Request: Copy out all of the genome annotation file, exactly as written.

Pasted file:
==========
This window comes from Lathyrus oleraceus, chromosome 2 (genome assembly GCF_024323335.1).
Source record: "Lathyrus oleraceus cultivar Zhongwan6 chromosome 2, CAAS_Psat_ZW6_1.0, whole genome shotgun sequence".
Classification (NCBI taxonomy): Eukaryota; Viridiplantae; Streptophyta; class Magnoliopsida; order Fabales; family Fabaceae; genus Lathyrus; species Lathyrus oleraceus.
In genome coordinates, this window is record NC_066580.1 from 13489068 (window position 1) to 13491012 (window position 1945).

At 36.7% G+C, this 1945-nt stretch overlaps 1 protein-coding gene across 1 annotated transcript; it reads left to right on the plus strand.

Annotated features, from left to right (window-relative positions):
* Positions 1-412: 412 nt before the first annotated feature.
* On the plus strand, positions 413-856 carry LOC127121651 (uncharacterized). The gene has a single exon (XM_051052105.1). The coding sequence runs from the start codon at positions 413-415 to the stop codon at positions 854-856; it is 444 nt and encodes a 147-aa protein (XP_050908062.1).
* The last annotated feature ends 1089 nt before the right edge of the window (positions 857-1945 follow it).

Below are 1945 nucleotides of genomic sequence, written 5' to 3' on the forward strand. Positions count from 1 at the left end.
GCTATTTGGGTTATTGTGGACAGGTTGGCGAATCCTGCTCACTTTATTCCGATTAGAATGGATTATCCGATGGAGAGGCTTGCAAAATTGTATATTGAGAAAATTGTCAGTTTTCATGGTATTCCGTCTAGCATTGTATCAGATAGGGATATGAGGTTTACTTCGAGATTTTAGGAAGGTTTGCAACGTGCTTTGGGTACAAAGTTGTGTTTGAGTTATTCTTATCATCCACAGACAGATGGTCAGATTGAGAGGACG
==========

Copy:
This window comes from Lathyrus oleraceus, chromosome 2 (genome assembly GCF_024323335.1).
Source record: "Lathyrus oleraceus cultivar Zhongwan6 chromosome 2, CAAS_Psat_ZW6_1.0, whole genome shotgun sequence".
Classification (NCBI taxonomy): Eukaryota; Viridiplantae; Streptophyta; class Magnoliopsida; order Fabales; family Fabaceae; genus Lathyrus; species Lathyrus oleraceus.
In genome coordinates, this window is record NC_066580.1 from 13489068 (window position 1) to 13491012 (window position 1945).

At 36.7% G+C, this 1945-nt stretch overlaps 1 protein-coding gene across 1 annotated transcript; it reads left to right on the plus strand.

Annotated features, from left to right (window-relative positions):
* Positions 1-412: 412 nt before the first annotated feature.
* On the plus strand, positions 413-856 carry LOC127121651 (uncharacterized). The gene has a single exon (XM_051052105.1). The coding sequence runs from the start codon at positions 413-415 to the stop codon at positions 854-856; it is 444 nt and encodes a 147-aa protein (XP_050908062.1).
* The last annotated feature ends 1089 nt before the right edge of the window (positions 857-1945 follow it).

Below are 1945 nucleotides of genomic sequence, written 5' to 3' on the forward strand. Positions count from 1 at the left end.
GCTATTTGGGTTATTGTGGACAGGTTGGCGAATCCTGCTCACTTTATTCCGATTAGAATGGATTATCCGATGGAGAGGCTTGCAAAATTGTATATTGAGAAAATTGTCAGTTTTCATGGTATTCCGTCTAGCATTGTATCAGATAGGGATATGAGGTTTACTTCGAGATTTTAGGAAGGTTTGCAACGTGCTTTGGGTACAAAGTTGTGTTTGAGTTATTCTTATCATCCACAGACAGATGGTCAGATTGAGAGGACG